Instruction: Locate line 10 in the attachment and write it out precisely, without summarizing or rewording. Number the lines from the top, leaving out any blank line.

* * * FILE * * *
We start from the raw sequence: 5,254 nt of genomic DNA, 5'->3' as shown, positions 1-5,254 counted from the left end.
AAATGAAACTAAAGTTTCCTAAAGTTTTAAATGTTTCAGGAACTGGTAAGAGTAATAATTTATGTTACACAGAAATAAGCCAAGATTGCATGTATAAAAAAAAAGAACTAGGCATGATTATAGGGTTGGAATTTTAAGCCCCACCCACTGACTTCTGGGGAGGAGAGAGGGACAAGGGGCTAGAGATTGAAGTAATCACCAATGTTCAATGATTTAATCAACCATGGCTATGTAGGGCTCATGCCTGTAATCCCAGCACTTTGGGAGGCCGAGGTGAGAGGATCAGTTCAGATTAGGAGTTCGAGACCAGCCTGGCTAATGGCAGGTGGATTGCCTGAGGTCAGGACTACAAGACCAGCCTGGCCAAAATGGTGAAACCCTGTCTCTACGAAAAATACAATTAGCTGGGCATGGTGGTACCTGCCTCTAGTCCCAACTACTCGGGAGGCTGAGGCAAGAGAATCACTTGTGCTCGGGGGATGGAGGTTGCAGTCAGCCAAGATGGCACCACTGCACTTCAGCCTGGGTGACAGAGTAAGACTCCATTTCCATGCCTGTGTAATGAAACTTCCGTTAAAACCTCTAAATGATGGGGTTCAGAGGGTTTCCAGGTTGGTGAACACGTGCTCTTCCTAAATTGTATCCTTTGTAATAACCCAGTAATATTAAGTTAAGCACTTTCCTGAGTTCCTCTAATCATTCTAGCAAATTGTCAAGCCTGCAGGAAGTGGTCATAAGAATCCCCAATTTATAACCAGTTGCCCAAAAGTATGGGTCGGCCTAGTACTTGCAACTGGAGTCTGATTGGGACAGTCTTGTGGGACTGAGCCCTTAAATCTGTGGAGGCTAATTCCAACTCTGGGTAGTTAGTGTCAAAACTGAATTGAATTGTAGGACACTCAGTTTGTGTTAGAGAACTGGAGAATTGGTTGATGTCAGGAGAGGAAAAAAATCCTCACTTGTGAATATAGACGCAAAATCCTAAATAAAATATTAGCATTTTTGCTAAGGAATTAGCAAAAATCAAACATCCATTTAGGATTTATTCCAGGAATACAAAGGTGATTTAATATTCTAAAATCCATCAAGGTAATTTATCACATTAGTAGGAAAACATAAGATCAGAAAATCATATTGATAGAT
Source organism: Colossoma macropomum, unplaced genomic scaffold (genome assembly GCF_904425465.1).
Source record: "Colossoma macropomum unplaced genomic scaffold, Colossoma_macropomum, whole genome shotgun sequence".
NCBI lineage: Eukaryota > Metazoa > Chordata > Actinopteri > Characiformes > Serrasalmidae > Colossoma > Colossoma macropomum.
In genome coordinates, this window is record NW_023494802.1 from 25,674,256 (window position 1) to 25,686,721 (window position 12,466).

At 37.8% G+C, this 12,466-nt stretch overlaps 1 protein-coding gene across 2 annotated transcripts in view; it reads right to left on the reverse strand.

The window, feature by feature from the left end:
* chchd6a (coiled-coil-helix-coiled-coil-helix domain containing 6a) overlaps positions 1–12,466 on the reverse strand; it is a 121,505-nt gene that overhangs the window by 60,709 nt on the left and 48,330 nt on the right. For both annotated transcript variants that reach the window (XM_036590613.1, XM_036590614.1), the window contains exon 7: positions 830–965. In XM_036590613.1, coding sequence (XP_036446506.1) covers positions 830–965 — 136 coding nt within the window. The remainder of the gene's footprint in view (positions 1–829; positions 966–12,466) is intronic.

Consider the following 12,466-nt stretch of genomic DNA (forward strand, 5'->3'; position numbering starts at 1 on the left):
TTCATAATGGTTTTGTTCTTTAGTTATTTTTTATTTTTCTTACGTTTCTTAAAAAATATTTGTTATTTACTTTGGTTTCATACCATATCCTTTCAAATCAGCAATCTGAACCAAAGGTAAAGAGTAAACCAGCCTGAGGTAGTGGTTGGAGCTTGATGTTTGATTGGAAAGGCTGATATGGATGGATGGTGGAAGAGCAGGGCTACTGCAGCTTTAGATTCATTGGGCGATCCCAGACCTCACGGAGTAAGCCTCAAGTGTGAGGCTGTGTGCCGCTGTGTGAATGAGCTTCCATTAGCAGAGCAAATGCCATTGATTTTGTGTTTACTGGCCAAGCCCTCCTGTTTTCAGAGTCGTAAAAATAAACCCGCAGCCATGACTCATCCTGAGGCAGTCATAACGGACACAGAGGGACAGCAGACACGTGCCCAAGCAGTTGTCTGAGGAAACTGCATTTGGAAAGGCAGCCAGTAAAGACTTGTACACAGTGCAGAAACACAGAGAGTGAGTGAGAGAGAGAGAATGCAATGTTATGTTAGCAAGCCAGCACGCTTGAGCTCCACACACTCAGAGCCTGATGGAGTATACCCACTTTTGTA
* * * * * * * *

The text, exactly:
Consider the following 12,466-nt stretch of genomic DNA (forward strand, 5'->3'; position numbering starts at 1 on the left):